Broadcom, Sequans and GCT Have 83 percent of Mobile WiMAX Market

Beceem (now Broadcom), Sequans and GCT accounted for 83 percent of the total mobile WiMAX chipset market in 2010, according to 4Ggear Quarterly Report from Maravedis.The report said the average selling price of a 4G chipset is $13 in 2011 and is expected to plateau at $10 in a couple of years. Further price decreases will be gradual as WiMAX chipset volumes may not grow due to increased LTE penetration.

Indoor modems represented 24 percent of WiMAX units activated in 2010. USB dongles, PC cards, and netbooks/laptops accounted for 52 percent, while activated handsets amounted to 24 percent.

Shipments of mobile WiMAX chipsets reached 15 million in 2010, up from 5 million in 2009, according to the first issue of the 4GgearQuarterly Report  from Maravedis.

The 2010 surge in mobile WiMAX device and chipset shipments, the total WiMAX chipset market is partly the result of the addition of 7.7 million WiMAX subscribers during the year,” said Vikram Krishnamurthy, author of the report.

However the overall picture is mixed. Shipments of WiMAX devices increased in 2010 but will be impacted by WiMAX carriers planning a move to LTE,” Krishnamurthy added.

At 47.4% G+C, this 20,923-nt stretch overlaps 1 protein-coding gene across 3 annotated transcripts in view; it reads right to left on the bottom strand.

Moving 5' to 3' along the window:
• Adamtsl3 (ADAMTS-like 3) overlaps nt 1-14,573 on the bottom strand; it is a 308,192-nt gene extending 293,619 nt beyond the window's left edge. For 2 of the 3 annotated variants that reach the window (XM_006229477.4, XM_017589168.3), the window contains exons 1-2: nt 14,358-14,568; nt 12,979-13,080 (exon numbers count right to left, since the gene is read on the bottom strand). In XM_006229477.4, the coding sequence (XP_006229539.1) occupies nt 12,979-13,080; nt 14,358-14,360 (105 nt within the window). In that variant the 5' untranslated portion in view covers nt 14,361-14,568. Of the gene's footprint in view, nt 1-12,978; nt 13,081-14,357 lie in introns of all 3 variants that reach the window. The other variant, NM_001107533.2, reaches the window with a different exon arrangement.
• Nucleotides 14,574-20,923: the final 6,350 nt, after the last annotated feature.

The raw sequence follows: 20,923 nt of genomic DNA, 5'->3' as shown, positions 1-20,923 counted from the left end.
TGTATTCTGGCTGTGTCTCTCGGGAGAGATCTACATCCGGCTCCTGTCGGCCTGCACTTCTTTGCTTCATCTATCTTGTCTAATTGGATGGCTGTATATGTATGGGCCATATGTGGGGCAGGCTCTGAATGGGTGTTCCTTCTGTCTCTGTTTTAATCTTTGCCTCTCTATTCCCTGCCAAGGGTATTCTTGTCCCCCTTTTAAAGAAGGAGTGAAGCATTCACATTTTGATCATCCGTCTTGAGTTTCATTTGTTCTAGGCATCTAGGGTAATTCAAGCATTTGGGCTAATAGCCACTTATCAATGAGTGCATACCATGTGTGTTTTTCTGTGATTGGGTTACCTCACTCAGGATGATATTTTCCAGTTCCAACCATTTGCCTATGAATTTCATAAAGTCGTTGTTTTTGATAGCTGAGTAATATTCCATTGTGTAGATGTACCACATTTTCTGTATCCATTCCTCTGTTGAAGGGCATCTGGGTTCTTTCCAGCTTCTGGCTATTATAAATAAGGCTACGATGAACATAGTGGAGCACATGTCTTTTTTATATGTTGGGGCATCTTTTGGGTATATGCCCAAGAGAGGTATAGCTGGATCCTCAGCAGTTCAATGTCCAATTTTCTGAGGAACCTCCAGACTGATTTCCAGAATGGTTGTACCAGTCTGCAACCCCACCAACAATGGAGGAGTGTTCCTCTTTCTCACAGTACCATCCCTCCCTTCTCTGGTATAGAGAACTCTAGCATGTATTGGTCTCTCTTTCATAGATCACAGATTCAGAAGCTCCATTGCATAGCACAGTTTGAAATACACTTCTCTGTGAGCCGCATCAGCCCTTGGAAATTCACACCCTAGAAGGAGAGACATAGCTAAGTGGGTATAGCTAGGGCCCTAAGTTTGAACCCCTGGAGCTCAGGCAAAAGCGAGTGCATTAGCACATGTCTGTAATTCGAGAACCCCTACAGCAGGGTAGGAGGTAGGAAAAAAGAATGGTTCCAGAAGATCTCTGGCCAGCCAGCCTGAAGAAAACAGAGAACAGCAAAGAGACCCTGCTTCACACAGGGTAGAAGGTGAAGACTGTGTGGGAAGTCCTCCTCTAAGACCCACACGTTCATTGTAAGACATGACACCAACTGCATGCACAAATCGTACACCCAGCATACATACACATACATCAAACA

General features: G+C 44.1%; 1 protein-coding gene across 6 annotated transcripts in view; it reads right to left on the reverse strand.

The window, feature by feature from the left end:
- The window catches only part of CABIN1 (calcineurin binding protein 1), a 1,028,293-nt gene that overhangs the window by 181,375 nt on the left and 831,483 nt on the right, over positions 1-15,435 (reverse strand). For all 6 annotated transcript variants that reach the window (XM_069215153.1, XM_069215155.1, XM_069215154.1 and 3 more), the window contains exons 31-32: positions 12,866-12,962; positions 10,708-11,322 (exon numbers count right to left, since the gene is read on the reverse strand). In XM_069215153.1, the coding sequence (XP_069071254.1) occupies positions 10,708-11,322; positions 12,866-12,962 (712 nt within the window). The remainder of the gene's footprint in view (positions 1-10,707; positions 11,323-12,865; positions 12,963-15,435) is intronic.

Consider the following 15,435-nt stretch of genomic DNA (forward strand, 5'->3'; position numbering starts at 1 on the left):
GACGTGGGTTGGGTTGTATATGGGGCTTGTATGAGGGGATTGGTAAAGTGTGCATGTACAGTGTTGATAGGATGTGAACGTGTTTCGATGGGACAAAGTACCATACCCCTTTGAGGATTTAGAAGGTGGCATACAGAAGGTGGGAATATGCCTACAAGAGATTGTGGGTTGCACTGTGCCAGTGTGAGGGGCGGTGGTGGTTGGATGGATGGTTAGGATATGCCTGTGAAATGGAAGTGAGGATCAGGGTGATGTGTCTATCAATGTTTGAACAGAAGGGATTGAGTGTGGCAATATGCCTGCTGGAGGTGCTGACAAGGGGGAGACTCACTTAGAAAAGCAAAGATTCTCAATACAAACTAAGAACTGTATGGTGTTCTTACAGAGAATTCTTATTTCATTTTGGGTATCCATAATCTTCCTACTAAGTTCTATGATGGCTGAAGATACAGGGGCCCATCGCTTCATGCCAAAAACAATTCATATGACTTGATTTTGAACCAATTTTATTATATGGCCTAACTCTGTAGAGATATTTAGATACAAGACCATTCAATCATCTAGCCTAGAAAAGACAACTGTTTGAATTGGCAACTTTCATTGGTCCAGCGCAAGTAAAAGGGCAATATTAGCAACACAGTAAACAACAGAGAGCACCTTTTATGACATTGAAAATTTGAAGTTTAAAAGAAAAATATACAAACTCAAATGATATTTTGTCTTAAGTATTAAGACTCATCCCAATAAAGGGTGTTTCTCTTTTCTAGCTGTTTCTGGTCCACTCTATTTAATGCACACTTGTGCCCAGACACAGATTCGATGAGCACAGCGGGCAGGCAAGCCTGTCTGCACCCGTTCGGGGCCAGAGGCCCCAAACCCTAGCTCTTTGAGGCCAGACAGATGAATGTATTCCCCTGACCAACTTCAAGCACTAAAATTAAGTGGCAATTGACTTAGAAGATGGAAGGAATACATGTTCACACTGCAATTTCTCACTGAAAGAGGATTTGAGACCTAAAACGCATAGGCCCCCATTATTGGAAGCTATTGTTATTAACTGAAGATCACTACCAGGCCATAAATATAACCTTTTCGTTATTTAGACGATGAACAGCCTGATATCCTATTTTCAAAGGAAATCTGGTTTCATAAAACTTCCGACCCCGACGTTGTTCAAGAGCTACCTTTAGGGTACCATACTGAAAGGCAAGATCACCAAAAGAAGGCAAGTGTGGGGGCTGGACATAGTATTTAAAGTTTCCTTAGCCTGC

On the LTE side, shipments of LTE chipsets in 2010 were in low volumes, but are expected to reach 10 million units in 2011. There are now a large number of players in the base-band chipset landscape but consolidation is well under way. Some LTE chipsets have been sampled (Altair, GCT, Sequans, and Cavium Networks), and others will follow in Q411 (Beceem, now Broadcom).

Interestingly, the early incumbent LTE chipset suppliers may have a meaningful time to market advantage in the dual-mode 3G/4G chipset market,” said Fernando Donoso, Team Leader for the 4Ggear service. While LTE incumbent providers focus on sampling dual-mode chipsets, new entrants position themselves as technology drivers, delivering early LTE-only solutions.”

The development of the LTE modem itself is not the most complex aspect of the global LTE picture. Interoperability, seamless hand over, architecture expertise and management of the different bands across the world may be the most challenging obstacles facing LTE chipset suppliers.

By Team

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